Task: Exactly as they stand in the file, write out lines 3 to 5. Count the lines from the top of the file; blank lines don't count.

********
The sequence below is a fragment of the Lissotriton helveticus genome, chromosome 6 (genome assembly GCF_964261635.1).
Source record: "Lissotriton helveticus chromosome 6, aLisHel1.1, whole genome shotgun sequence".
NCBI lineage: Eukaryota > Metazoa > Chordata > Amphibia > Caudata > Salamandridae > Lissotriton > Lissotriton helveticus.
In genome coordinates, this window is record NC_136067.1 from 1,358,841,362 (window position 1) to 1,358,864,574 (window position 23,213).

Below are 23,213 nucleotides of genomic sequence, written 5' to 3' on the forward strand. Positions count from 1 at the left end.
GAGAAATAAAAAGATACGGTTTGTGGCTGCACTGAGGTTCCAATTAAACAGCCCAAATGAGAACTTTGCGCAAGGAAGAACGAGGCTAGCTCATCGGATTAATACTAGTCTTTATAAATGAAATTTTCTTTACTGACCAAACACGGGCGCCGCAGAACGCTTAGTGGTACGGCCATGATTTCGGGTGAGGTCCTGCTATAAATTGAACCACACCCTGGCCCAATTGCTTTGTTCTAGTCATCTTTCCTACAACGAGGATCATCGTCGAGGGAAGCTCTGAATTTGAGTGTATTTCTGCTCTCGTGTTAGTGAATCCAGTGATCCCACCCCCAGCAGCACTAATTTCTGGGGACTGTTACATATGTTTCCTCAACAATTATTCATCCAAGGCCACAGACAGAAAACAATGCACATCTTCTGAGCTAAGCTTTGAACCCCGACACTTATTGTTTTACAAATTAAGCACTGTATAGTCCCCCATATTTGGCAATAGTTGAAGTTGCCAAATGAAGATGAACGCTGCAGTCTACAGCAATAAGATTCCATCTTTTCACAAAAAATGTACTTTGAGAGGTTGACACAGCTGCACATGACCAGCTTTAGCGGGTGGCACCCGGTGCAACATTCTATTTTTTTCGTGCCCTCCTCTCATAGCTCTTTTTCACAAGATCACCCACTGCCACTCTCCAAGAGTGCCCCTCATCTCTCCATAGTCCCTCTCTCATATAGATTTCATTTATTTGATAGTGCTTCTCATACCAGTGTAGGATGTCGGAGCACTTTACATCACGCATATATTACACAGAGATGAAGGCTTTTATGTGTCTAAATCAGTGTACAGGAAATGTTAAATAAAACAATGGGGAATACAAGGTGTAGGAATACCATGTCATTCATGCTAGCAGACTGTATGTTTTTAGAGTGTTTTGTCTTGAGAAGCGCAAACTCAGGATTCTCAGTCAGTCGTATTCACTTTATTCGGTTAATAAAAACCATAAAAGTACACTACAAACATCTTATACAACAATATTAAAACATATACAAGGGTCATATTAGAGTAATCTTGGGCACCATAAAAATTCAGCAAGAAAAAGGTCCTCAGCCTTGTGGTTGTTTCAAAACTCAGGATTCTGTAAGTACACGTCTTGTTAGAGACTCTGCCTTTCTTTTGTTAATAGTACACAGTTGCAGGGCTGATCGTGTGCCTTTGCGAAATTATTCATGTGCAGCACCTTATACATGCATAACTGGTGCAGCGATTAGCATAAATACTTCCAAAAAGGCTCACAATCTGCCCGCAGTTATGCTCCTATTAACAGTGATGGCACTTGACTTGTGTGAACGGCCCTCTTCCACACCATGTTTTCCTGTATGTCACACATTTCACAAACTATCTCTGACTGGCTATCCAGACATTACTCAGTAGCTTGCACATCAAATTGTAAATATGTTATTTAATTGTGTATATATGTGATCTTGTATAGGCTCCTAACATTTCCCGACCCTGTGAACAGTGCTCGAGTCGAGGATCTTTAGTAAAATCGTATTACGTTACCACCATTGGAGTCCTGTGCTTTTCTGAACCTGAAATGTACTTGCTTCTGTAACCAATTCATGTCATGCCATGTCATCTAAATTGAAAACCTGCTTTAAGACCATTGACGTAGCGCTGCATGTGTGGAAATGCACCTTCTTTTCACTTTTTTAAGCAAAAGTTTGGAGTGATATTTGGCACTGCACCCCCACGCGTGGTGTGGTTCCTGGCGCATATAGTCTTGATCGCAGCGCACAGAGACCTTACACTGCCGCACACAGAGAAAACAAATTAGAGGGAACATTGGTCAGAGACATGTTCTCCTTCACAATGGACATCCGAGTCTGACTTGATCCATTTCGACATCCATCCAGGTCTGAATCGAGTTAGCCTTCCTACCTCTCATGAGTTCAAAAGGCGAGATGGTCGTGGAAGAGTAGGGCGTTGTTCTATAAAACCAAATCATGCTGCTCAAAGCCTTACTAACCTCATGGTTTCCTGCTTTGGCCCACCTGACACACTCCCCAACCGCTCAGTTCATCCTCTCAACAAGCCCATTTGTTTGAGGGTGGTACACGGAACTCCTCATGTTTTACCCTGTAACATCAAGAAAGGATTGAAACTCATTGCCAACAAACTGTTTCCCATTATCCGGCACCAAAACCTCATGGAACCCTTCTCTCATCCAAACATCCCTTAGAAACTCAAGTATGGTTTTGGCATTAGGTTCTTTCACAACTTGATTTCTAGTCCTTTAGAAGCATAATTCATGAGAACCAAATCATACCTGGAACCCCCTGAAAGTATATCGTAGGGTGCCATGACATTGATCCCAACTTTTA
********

NCBI lineage: Eukaryota > Metazoa > Chordata > Amphibia > Caudata > Salamandridae > Lissotriton > Lissotriton helveticus.
In genome coordinates, this window is record NC_136067.1 from 1,358,841,362 (window position 1) to 1,358,864,574 (window position 23,213).

Below are 23,213 nucleotides of genomic sequence, written 5' to 3' on the forward strand. Positions count from 1 at the left end.